It was in the late ’90s. Grandmaster and World Chess Champion, Garry Kasparov, after winning the first, suffered defeat during a second encounter in the hands of the IBM created Deep Blue. As a freelancer for The Guardian, Nigeria then (I was staffed later) I monitored the final moments of the historical duel and reported the same for the paper.
All headlines regarding the feat heralded it as the first time man would be defeated by his own creation. A major controversy surrounding the issue (aside from the possibility of the machine being human-aided during play) was since Kasparov’s moves in his previous encounter with Deep Blue were fed into the machine, seeing it eventually win, was it ethically right to claim the machine was better than him?
Nevertheless, it remained a milestone achievement for Artificial Intelligence (AI).
Around twenty years plus as a delegate, I attended the Digital Transformation Expo held at Excel, London, from October 9-10th, 2019. Presentations included those bordering on Artificial Intelligence and the digital age with Keynote speakers such as Stuart Russel, noted as the Godfather of Modern AI, and Garry Kasparov himself, now a speaker and public commentator on Innovation, Digital Age and AI, addressing the gathering.
Stuart’s address on the first day, in a presentation titled How not to destroy the world with AI traced its history. He referenced Allen Turing’s 1950 paper which mentioned to the possibility of humans losing control to machines more powerful than themselves.
Additionally, Stuart cited an article in Baltimore Post pointing out that AI could end the human race. An issue he raised in his book, Human Compatible: AI and the Problem of Control, stating that AI could become ‘an enemy of the human race’.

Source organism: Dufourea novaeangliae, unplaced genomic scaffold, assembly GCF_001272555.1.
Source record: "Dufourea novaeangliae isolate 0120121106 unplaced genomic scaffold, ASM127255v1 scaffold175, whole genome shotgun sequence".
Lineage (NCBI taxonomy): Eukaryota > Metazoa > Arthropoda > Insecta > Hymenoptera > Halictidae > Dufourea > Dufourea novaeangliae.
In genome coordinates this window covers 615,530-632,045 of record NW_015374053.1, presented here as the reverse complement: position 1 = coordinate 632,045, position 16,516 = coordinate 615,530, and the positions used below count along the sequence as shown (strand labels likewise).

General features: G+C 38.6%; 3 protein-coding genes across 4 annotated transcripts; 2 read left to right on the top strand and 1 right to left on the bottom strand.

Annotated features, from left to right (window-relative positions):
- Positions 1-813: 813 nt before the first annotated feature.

While Stuart further claimed the upsides of ‘beneficial’ AI included the ‘enormous enhancement of civilisation and a probable ten times world GDP increase’, he explained dangers included the need to check the ‘irrational’, ‘nasty’, ‘myopic’ and ‘malleable’ nature of humans as it relates to AI’s usage.
Further, he warned that we need to prepare for ‘Human-level AI’. He said recent advancement saw the creation of ‘simulated babies’! Noting there’s been several attempts – as the ‘Turing Test’ which seeks to identify the extent to which a machine can pass off human addresses – to produce machines that in appearance and voice could be mistaken for humans!
Kasparov, on the second day, sharing the stage for the Keynote address spoke of his experiences playing chess against machines, including the Deep Blue. He said in 1998 he introduced the concept of Advance Chess, ‘a form of chess where Humans use computer chess programs to explore the possible results of candidate’s moves’.
“It is not about us competing against machines, it is about us collaborating with machines,” Kasparov told the gathering.
Organisers seemed to have other ideas in mind, however, as questions fielded at the end of the session only featured questions asked via a stipulated digital platform, with no one in the audience recognised/invited directly, to ask a question.
My takeaways from the event? My questions from a PR, ethical perspective include is it a goal of man to create machines that could pass off as humans, programmed to defeat man (like Deep Blue) and possibly wreak havoc among mankind? Or, better put, what’s the rationale behind man producing machines to compete with – and probably destroy – rather than as, Kasparov put it, complement – the human race?
Further, I ponder, whether it isn’t time for the introduction of a mandatory ‘Transparency Disclosure’ in AI policy, where the creator/users of technology are made to clearly indicate where a machine that mimics a human being isn’t actually one. As the real intent shouldn’t be to deceive people into believing otherwise?
Or is it?
Maybe the untoward nature of humans that Dr. Stuart pointed out in his presentation is what we need to address, squarely, first?
Bode Ayodele is a Chartered PR Practitioner and the CEO of Ideas Concepts and Products (ICP Media). He is also a member of the CIPR Education and Skills Committee.